July 19, 2018 Source: ScienceDaily 277
University of Adelaide researchers have designed a new molecule which targets a protein essential to the growth of most cancers. The protein target is called proliferating cell nuclear antigen (PCNA), also known as the human sliding clamp.
Dr. John Bruning, Senior Research Fellow at the University's Institute for Photonics and Advanced Sensing (IPAS) and project leader said, "PCNA is required for DNA replication and is therefore essential for rapidly dividing cancer cells. PCNA holds the machinery that copies DNA. The DNA slides through the center of this donut-shaped protein where it is replicated.”
"If we can inhibit the action of this protein, the cells can't make DNA, so they can't divide. This is really tackling cancer at ground zero.”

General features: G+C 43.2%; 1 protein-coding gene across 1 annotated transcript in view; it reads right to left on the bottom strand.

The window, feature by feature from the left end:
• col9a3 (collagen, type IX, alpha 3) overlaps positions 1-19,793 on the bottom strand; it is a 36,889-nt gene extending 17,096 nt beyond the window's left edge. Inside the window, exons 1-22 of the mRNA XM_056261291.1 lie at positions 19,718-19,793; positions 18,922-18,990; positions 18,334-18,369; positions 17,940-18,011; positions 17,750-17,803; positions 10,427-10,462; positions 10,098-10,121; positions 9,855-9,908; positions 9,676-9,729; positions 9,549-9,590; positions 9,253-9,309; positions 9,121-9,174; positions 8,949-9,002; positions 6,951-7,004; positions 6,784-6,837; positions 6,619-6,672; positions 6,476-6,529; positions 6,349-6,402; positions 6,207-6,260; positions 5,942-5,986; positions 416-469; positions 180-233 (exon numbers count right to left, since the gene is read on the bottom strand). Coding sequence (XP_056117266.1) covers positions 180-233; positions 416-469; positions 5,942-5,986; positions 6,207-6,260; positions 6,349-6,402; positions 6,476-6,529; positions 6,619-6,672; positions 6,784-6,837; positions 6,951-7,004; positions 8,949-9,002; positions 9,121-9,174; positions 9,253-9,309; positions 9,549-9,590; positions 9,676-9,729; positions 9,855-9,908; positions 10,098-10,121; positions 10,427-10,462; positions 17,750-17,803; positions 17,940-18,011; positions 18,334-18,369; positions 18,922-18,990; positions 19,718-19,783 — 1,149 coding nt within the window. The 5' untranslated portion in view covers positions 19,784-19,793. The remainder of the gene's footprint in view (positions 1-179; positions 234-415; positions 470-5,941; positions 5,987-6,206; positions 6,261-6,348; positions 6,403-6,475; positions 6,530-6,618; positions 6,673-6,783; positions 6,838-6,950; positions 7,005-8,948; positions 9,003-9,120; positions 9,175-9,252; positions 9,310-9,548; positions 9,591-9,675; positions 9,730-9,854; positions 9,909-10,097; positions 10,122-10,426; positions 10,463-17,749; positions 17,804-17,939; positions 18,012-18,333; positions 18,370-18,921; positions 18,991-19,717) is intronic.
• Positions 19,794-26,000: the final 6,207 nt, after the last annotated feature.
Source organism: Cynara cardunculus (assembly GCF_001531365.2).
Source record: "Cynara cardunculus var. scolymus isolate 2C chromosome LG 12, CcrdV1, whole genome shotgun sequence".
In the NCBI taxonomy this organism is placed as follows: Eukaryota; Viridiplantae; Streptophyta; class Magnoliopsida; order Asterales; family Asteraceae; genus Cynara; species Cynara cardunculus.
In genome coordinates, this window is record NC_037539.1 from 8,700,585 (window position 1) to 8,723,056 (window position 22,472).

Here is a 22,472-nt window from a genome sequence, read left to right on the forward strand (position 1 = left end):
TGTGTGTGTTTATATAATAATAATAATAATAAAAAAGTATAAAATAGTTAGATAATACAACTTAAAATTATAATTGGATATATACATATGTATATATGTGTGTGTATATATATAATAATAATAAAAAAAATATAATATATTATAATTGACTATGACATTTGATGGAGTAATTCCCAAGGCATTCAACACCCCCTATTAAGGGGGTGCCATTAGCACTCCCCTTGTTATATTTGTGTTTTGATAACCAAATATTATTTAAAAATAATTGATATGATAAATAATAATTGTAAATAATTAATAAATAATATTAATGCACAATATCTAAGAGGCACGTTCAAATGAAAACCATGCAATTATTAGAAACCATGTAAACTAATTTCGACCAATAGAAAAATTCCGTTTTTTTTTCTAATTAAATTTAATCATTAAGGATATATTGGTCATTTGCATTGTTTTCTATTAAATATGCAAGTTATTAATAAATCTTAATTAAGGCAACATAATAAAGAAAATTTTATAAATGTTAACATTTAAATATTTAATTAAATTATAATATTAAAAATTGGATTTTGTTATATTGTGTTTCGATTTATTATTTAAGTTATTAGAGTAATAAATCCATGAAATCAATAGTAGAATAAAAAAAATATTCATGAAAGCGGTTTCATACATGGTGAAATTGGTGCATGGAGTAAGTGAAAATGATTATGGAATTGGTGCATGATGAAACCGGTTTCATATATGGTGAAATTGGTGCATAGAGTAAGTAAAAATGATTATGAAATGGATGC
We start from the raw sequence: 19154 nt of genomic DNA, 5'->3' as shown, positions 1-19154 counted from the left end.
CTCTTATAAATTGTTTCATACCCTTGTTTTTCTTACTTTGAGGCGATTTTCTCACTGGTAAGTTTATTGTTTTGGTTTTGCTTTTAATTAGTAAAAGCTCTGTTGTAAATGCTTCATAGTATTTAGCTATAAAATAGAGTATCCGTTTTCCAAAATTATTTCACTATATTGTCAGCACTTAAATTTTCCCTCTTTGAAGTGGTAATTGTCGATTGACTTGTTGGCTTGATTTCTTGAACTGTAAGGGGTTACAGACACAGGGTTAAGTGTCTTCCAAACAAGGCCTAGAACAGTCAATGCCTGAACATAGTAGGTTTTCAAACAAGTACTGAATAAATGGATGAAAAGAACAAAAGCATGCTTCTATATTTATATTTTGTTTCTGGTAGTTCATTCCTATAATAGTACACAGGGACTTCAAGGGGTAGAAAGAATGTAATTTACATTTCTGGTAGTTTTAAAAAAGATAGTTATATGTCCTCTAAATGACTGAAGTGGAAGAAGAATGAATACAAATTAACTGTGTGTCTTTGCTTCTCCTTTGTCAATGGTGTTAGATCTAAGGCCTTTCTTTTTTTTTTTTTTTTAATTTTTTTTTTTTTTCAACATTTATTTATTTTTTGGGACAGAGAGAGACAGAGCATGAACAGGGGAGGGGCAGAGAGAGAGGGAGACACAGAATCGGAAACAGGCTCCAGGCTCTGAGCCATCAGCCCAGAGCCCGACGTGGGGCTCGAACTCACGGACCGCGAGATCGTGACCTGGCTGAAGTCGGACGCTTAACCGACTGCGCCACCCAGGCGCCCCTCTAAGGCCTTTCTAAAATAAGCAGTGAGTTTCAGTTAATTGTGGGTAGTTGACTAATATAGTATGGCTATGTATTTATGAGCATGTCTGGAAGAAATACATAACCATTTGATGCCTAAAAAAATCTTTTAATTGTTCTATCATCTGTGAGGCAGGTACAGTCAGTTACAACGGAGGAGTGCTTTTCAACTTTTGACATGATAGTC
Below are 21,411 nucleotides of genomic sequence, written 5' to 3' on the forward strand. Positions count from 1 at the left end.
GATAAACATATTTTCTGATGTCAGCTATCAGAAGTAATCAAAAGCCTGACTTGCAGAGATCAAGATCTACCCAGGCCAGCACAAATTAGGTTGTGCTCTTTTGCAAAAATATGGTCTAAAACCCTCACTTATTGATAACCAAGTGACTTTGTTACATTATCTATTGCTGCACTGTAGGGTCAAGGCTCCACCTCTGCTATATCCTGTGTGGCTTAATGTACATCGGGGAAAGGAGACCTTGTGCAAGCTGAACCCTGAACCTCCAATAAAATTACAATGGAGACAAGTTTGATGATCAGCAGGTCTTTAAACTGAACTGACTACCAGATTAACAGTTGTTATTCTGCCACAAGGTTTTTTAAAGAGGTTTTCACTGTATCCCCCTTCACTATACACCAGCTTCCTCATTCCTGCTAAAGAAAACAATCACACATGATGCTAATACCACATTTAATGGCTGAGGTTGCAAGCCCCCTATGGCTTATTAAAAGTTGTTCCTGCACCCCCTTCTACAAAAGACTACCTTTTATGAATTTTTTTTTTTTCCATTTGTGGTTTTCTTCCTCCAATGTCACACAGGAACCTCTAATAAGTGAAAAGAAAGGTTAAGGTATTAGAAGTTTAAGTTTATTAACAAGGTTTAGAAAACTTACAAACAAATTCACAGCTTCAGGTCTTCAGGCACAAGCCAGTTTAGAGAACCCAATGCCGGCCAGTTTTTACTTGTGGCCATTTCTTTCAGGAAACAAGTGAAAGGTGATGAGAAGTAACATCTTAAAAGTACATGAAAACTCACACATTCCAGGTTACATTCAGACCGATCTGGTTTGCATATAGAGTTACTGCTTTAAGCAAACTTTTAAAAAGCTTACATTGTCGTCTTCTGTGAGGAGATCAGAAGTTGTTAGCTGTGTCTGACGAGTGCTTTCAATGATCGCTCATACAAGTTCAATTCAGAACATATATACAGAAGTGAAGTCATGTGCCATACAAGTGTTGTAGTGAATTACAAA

The molecule designed by the multi-disciplinary team at IPAS interacts with PCNA, presenting a promising breakthrough strategy for an anti-cancer treatment that inhibits PCNA.
"In this study, we have taken a protein fragment that naturally interacts with PCNA and transformed it using smart chemistry into a drug-like molecule," says lead author Dr. Kate Wegener, Ramsay Postdoctoral Research Fellow in the University of Adelaide's School of Biological Sciences.
"We've changed its chemistry to protect it from degrading like the natural protein, and so that it works better." Hence, it shows higher effectiveness over other PCNA inhibitors and is less likely to produce side-effects.
"This is a first. It's the first in this type of inhibitor and it will pave the way for a new class of drugs inhibiting the proliferation of cancerous cells," says Dr. Bruning.By Ddu
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